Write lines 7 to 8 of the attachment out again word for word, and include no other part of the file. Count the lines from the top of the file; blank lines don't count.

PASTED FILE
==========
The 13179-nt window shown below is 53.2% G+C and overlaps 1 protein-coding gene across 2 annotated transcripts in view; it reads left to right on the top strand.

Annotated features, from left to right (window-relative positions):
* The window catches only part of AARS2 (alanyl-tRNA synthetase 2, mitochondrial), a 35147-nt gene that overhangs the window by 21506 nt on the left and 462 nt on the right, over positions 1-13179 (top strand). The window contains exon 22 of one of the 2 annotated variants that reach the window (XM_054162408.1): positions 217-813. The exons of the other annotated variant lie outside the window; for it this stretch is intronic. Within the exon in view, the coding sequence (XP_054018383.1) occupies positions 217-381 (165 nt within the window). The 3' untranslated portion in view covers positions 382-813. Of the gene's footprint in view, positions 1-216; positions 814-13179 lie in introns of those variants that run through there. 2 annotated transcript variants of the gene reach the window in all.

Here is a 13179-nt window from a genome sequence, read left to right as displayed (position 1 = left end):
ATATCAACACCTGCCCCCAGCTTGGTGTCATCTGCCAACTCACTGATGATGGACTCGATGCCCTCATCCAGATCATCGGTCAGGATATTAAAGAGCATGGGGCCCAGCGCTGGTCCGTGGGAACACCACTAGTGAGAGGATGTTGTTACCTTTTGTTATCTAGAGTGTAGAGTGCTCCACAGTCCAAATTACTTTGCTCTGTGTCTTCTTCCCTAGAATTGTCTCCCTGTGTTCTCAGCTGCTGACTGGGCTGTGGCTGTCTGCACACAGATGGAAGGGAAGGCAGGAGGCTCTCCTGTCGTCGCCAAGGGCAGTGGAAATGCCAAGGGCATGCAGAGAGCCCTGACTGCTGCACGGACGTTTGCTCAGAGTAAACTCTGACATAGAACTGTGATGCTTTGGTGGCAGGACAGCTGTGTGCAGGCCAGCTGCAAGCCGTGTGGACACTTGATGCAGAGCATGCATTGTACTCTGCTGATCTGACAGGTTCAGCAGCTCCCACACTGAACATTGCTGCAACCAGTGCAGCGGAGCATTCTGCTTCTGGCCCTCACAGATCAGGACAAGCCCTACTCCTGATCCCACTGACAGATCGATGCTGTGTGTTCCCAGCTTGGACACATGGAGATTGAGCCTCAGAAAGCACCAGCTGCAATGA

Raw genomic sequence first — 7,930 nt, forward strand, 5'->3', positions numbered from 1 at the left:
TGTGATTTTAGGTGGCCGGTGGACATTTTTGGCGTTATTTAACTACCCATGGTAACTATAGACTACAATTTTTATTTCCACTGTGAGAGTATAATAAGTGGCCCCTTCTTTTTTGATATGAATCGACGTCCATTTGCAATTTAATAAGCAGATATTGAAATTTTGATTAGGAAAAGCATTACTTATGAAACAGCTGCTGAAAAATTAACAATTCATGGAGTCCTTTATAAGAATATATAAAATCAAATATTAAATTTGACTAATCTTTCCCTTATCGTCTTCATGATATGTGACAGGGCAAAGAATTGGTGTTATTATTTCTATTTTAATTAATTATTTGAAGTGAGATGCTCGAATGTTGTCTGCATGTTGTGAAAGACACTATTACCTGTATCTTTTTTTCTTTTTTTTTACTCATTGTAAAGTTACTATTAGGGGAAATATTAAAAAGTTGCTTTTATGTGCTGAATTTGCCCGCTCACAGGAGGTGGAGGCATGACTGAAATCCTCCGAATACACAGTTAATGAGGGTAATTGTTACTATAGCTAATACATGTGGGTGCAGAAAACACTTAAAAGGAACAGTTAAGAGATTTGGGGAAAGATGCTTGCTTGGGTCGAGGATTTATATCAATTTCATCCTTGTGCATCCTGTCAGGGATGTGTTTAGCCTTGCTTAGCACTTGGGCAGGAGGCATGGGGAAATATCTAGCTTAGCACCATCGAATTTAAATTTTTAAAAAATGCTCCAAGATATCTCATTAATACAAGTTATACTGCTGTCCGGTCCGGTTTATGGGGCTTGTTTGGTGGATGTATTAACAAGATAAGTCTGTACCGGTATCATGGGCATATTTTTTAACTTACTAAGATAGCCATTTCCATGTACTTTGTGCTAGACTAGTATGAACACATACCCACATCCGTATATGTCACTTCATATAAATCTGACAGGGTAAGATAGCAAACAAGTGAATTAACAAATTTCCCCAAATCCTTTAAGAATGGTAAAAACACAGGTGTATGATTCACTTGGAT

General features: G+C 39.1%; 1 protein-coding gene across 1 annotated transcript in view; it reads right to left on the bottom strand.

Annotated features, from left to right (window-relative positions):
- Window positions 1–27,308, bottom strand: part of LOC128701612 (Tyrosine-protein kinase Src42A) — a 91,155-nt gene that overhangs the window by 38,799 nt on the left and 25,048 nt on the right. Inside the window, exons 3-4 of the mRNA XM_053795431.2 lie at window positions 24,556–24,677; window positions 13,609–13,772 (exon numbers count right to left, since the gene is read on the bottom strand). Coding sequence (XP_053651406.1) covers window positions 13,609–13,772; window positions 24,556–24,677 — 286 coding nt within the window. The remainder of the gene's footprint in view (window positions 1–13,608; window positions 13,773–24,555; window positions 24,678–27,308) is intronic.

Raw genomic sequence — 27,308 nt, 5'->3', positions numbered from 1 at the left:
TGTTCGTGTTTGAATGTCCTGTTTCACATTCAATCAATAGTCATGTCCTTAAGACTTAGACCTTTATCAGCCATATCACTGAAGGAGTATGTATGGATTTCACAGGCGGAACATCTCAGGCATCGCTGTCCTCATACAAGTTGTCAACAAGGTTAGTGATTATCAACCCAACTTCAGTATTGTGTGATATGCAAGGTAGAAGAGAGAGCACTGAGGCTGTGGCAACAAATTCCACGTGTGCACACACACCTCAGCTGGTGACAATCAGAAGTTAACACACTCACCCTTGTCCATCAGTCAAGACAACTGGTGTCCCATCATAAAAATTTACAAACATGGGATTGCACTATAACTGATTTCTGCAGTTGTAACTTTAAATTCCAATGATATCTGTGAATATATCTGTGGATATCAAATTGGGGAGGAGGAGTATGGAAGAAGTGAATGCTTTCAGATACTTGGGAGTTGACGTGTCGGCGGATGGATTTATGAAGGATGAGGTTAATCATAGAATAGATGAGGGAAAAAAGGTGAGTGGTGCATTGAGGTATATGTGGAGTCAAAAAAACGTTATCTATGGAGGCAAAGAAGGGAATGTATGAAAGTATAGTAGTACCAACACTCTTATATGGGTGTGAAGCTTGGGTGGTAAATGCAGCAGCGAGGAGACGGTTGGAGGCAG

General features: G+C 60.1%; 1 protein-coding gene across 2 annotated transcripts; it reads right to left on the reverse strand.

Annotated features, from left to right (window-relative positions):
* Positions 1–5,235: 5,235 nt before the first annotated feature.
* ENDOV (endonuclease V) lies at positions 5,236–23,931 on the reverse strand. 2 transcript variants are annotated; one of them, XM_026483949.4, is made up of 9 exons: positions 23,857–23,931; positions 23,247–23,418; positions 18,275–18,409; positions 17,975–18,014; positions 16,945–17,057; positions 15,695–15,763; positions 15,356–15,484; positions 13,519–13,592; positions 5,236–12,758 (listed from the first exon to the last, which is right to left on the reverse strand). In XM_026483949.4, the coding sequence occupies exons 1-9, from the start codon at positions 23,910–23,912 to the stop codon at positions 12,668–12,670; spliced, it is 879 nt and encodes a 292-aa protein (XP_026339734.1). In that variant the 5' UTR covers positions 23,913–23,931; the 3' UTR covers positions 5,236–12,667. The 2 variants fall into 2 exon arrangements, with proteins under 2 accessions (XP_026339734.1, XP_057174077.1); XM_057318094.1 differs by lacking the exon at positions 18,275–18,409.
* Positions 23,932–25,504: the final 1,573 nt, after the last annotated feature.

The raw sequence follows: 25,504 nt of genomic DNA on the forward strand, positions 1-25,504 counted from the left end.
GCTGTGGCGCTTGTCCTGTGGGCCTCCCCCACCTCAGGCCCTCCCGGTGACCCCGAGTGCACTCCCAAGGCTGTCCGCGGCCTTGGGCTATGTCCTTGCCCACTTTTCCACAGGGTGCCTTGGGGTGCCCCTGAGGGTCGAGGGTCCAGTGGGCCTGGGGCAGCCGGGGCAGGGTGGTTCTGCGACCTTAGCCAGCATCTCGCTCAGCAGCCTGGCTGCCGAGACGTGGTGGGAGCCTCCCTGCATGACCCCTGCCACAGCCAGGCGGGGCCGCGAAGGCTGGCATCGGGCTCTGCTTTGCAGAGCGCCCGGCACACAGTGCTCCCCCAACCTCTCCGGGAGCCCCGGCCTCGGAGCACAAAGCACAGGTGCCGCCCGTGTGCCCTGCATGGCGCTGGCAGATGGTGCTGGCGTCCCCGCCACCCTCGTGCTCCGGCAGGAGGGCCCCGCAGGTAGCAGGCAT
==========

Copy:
TGTGATTTTAGGTGGCCGGTGGACATTTTTGGCGTTATTTAACTACCCATGGTAACTATAGACTACAATTTTTATTTCCACTGTGAGAGTATAATAAGTGGCCCCTTCTTTTTTGATATGAATCGACGTCCATTTGCAATTTAATAAGCAGATATTGAAATTTTGATTAGGAAAAGCATTACTTATGAAACAGCTGCTGAAAAATTAACAATTCATGGAGTCCTTTATAAGAATATATAAAATCAAATATTAAATTTGACTAATCTTTCCCTTATCGTCTTCATGATATGTGACAGGGCAAAGAATTGGTGTTATTATTTCTATTTTAATTAATTATTTGAAGTGAGATGCTCGAATGTTGTCTGCATGTTGTGAAAGACACTATTACCTGTATCTTTTTTTCTTTTTTTTTACTCATTGTAAAGTTACTATTAGGGGAAATATTAAAAAGTTGCTTTTATGTGCTGAATTTGCCCGCTCACAGGAGGTGGAGGCATGACTGAAATCCTCCGAATACACAGTTAATGAGGGTAATTGTTACTATAGCTAATACATGTGGGTGCAGAAAACACTTAAAAGGAACAGTTAAGAGATTTGGGGAAAGATGCTTGCTTGGGTCGAGGATTTATATCAATTTCATCCTTGTGCATCCTGTCAGGGATGTGTTTAGCCTTGCTTAGCACTTGGGCAGGAGGCATGGGGAAATATCTAGCTTAGCACCATCGAATTTAAATTTTTAAAAAATGCTCCAAGATATCTCATTAATACAAGTTATACTGCTGTCCGGTCCGGTTTATGGGGCTTGTTTGGTGGATGTATTAACAAGATAAGTCTGTACCGGTATCATGGGCATATTTTTTAACTTACTAAGATAGCCATTTCCATGTACTTTGTGCTAGACTAGTATGAACACATACCCACATCCGTATATGTCACTTCATATAAATCTGACAGGGTAAGATAGCAAACAAGTGAATTAACAAATTTCCCCAAATCCTTTAAGAATGGTAAAAACACAGGTGTATGATTCACTTGGAT

General features: G+C 39.1%; 1 protein-coding gene across 1 annotated transcript in view; it reads right to left on the bottom strand.